Their trade volume is not very high as Turkey had only $45 million in exports to Gambia in 2018, according to the TurkStat data. In 2019, the bilateral trade volume between Turkey and Gambia reached $55 million, with Erdoğan saying that the two countries want to carry out bilateral trade toward a more balanced structure.
Despite the low trade volume, Turkey provides a large extent of Gambia’s total electricity needs. In December 2018, Turkey’s Karpowership company, the designer and builder of the world’s first floating power plants and the global brand of Karadeniz Holding, inked a deal with Gambia’s National Water and Electricty Supply Company Ltd. to deploy a Powership of 35 megawatts (MW) for a period of two years. Karadeniz Powership Koray Bey has been in operation in Banjul since April 2018. Karpowership has been supplying up to 60% of Gambia’s total electricity needs.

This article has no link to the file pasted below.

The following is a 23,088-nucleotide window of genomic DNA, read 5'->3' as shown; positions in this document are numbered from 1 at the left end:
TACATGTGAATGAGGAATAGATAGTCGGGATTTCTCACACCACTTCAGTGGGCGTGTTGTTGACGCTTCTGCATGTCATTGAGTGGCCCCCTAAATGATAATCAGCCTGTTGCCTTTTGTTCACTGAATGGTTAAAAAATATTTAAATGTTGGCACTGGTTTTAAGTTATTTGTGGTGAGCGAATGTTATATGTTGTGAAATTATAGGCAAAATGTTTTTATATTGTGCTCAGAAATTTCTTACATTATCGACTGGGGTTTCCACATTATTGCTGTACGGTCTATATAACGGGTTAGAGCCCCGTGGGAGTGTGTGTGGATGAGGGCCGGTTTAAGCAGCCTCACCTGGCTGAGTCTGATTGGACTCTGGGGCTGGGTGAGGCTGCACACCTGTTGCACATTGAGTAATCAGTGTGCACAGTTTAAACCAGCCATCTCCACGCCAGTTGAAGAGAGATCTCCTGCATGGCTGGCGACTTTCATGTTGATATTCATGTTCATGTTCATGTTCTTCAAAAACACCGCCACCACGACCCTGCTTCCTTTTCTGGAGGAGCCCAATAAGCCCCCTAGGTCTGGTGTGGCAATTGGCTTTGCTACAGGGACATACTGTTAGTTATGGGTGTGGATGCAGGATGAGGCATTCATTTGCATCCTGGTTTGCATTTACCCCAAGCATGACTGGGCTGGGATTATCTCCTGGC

During Erdoğan’s visit to Algeria – Turkey’s second-largest trade partner in Africa – the two countries expressed commitment to increasing the bilateral trade volume to $5 billion from the current level of around $3.1 billion.
Turkish exports to the country stood at $2.03 billion while imports from Algeria totaled $1.13 billion in 2018, according to TurkStat. In the period of January-November of last year, Algeria’s exports to Turkey totaled $655.7 million and its imports from Turkey reached $1.7 billion.
Turkey’s investments in the country stand at around $3.5 billion. Through a joint statement signed by Erdoğan and his Algerian counterpart Abdelmadjid Tebboune during the visit, the Turkey-Algeria High-Level Cooperation Council was also established.
Turkey’s trade volume with African countries has reached $26 billion, a 381% increase in the last 17 years, as a result of the country’s efforts.
Turkey-Africa relations have gained substantial momentum since the declaration of Turkey as a strategic partner of the continent by the African Union in January 2008.
Turkey has embassies in 42 countries and commercial counselors in 26 countries on the Africa continent. Turkey’s national flag carrier THY also flies to 35 destinations on the continent.